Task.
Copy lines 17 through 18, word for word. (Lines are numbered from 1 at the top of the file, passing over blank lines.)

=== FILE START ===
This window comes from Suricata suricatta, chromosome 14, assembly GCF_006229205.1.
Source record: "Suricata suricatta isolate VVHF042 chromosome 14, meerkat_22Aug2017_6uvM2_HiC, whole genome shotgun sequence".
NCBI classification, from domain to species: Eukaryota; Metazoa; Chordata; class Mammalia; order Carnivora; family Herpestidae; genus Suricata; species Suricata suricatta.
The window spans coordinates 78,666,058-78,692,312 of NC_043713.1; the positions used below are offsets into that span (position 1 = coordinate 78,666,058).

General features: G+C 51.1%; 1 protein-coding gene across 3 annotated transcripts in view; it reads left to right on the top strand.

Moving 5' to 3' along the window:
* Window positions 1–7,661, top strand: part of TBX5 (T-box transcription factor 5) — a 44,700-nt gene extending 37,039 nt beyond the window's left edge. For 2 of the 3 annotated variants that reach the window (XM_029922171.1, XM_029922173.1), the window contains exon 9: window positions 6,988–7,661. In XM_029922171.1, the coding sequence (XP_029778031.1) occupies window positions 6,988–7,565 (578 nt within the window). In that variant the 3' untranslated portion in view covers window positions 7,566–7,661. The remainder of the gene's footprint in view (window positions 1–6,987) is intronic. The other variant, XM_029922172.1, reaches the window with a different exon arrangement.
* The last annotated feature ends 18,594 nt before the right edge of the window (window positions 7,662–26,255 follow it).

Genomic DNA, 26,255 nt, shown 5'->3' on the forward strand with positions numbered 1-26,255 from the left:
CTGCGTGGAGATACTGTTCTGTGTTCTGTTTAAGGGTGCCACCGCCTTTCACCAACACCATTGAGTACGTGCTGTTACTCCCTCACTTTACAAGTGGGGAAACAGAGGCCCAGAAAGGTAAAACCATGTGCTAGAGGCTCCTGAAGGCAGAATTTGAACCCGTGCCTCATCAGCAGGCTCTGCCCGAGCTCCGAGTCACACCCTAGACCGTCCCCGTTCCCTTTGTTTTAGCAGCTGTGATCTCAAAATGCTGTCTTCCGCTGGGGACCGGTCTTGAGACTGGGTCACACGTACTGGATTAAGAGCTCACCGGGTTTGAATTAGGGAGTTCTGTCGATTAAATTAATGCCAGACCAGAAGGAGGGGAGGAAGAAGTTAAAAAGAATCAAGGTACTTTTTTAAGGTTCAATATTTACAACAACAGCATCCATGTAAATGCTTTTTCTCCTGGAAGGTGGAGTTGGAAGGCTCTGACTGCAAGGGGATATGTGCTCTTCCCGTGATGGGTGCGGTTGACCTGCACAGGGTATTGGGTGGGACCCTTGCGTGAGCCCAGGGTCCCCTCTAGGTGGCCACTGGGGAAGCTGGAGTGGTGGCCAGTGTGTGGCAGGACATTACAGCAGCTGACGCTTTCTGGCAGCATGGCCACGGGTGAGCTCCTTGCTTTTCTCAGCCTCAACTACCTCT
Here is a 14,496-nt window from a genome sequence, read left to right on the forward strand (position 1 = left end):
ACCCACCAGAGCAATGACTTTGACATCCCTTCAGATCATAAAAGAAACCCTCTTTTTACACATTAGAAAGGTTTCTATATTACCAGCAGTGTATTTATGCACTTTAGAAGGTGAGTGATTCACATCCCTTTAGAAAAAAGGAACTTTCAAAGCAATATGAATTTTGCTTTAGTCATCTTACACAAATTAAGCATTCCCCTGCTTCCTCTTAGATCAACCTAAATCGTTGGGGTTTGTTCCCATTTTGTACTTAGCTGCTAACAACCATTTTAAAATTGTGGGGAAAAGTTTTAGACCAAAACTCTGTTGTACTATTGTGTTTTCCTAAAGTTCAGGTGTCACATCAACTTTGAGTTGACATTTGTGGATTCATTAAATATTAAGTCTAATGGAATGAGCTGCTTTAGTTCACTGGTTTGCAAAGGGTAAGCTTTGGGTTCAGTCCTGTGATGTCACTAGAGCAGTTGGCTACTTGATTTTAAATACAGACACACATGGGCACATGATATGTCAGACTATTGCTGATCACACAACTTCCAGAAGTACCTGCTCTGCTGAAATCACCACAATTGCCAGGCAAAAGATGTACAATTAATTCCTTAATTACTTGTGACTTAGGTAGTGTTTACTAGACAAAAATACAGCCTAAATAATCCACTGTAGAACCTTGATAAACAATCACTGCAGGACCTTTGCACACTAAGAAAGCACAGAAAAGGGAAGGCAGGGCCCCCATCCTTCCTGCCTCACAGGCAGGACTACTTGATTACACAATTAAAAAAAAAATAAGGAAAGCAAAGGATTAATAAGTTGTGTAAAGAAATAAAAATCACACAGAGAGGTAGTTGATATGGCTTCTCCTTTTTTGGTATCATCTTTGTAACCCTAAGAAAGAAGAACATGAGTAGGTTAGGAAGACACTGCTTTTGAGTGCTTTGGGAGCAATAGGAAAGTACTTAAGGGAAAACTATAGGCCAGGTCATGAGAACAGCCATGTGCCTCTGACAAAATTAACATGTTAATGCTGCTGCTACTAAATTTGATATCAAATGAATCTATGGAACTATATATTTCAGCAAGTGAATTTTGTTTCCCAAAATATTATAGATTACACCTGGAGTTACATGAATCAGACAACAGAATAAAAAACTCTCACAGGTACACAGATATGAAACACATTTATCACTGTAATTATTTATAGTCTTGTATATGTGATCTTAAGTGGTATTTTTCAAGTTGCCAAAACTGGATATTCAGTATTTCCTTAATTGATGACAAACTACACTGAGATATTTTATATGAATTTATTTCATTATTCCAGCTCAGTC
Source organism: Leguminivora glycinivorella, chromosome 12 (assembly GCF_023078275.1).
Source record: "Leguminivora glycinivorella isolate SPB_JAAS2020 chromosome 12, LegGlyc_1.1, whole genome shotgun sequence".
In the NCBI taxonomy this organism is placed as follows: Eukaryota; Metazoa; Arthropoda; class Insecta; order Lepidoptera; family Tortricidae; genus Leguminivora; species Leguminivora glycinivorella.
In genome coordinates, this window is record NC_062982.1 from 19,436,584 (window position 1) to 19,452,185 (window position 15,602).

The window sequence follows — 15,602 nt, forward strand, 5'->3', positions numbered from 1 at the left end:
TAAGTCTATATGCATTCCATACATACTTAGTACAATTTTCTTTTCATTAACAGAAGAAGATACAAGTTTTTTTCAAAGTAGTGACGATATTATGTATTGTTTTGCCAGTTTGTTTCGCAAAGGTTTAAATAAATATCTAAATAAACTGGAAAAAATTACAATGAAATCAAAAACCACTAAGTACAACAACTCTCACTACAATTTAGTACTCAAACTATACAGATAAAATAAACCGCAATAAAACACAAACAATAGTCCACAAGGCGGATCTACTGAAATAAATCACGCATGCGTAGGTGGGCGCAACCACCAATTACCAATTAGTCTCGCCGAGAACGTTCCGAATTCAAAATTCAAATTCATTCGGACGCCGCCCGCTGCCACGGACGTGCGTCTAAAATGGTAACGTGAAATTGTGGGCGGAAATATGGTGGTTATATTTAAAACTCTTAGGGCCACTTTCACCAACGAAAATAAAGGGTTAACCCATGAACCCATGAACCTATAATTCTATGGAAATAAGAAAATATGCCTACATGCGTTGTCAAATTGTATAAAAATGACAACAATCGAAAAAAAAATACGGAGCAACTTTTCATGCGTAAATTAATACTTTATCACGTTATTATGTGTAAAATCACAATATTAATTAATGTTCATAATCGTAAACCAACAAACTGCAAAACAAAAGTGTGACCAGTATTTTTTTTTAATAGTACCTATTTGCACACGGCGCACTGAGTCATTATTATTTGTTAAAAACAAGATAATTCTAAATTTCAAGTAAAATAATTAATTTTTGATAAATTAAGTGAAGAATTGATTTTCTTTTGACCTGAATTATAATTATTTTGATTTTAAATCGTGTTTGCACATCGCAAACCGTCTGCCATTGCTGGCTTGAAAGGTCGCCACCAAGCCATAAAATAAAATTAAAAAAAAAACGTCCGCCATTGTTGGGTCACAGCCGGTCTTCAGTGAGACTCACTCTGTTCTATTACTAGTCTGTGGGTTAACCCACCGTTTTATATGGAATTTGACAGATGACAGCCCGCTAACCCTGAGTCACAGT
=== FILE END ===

The window sequence follows — 15,602 nt, forward strand, 5'->3', positions numbered from 1 at the left end:
TAAGTCTATATGCATTCCATACATACTTAGTACAATTTTCTTTTCATTAACAGAAGAAGATACAAGTTTTTTTCAAAGTAGTGACGATATTATGTATTGTTTTGCCAGTTTGTTTCGCAAAGGTTTAAATAAATATCTAAATAAACTGGAAAAAATTACAATGAAATCAAAAACCACTAAGTACAACAACTCTCACTACAATTTAGTACTCAAACTATACAGATAAAATAAACCGCAATAAAACACAAACAATAGTCCACAAGGCGGATCTACTGAAATAAATCACGCATGCGTAGGTGGGCGCAACCACCAATTACCAATTAGTCTCGCCGAGAACGTTCCGAATTCAAAATTCAAATTCATTCGGACGCCGCCCGCTGCCACGGACGTGCGTCTAAAATGGTAACGTGAAATTGTGGGCGGAAATATGGTGGTTATATTTAAAACTCTTAGGGCCACTTTCACCAACGAAAATAAAGGGTTAACCCATGAACCCATGAACCTATAATTCTATGGAAATAAGAAAATATGCCTACATGCGTTGTCAAATTGTATAAAAATGACAACAATCGAAAAAAAAATACGGAGCAACTTTTCATGCGTAAATTAATACTTTATCACGTTATTATGTGTAAAATCACAATATTAATTAATGTTCATAATCGTAAACCAACAAACTGCAAAACAAAAGTGTGACCAGTATTTTTTTTTAATAGTACCTATTTGCACACGGCGCACTGAGTCATTATTATTTGTTAAAAACAAGATAATTCTAAATTTCAAGTAAAATAATTAATTTTTGATAAATTAAGTGAAGAATTGATTTTCTTTTGACCTGAATTATAATTATTTTGATTTTAAATCGTGTTTGCACATCGCAAACCGTCTGCCATTGCTGGCTTGAAAGGTCGCCACCAAGCCATAAAATAAAATTAAAAAAAAAACGTCCGCCATTGTTGGGTCACAGCCGGTCTTCAGTGAGACTCACTCTGTTCTATTACTAGTCTGTGGGTTAACCCACCGTTTTATATGGAATTTGACAGATGACAGCCCGCTAACCCTGAGTCACAGT